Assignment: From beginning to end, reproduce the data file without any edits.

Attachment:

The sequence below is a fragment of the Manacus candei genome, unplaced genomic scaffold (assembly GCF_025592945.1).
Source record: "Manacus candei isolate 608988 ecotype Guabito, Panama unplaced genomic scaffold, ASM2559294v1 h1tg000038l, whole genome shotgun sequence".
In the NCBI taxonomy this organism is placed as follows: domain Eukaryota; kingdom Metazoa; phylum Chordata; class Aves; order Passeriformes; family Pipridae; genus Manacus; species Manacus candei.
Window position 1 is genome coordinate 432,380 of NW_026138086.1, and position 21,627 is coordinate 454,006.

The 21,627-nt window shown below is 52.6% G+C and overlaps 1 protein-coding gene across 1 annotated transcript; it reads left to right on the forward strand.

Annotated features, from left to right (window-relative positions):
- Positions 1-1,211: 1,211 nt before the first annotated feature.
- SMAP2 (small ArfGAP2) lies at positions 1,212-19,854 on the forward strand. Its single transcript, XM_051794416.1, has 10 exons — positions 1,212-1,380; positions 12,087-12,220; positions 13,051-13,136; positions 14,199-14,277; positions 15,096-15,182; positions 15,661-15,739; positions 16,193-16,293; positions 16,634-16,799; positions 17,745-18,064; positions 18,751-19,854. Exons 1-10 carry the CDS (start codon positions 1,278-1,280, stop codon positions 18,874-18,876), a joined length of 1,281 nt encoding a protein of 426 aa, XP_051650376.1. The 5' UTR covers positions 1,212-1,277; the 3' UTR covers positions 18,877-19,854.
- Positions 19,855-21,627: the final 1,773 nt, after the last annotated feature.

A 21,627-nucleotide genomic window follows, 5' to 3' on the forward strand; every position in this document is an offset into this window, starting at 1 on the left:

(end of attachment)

The sequence below is a fragment of the Manacus candei genome, unplaced genomic scaffold (assembly GCF_025592945.1).
Source record: "Manacus candei isolate 608988 ecotype Guabito, Panama unplaced genomic scaffold, ASM2559294v1 h1tg000038l, whole genome shotgun sequence".
In the NCBI taxonomy this organism is placed as follows: domain Eukaryota; kingdom Metazoa; phylum Chordata; class Aves; order Passeriformes; family Pipridae; genus Manacus; species Manacus candei.
Window position 1 is genome coordinate 432,380 of NW_026138086.1, and position 21,627 is coordinate 454,006.

The 21,627-nt window shown below is 52.6% G+C and overlaps 1 protein-coding gene across 1 annotated transcript; it reads left to right on the forward strand.

Annotated features, from left to right (window-relative positions):
- Positions 1-1,211: 1,211 nt before the first annotated feature.
- SMAP2 (small ArfGAP2) lies at positions 1,212-19,854 on the forward strand. Its single transcript, XM_051794416.1, has 10 exons — positions 1,212-1,380; positions 12,087-12,220; positions 13,051-13,136; positions 14,199-14,277; positions 15,096-15,182; positions 15,661-15,739; positions 16,193-16,293; positions 16,634-16,799; positions 17,745-18,064; positions 18,751-19,854. Exons 1-10 carry the CDS (start codon positions 1,278-1,280, stop codon positions 18,874-18,876), a joined length of 1,281 nt encoding a protein of 426 aa, XP_051650376.1. The 5' UTR covers positions 1,212-1,277; the 3' UTR covers positions 18,877-19,854.
- Positions 19,855-21,627: the final 1,773 nt, after the last annotated feature.

A 21,627-nucleotide genomic window follows, 5' to 3' on the forward strand; every position in this document is an offset into this window, starting at 1 on the left: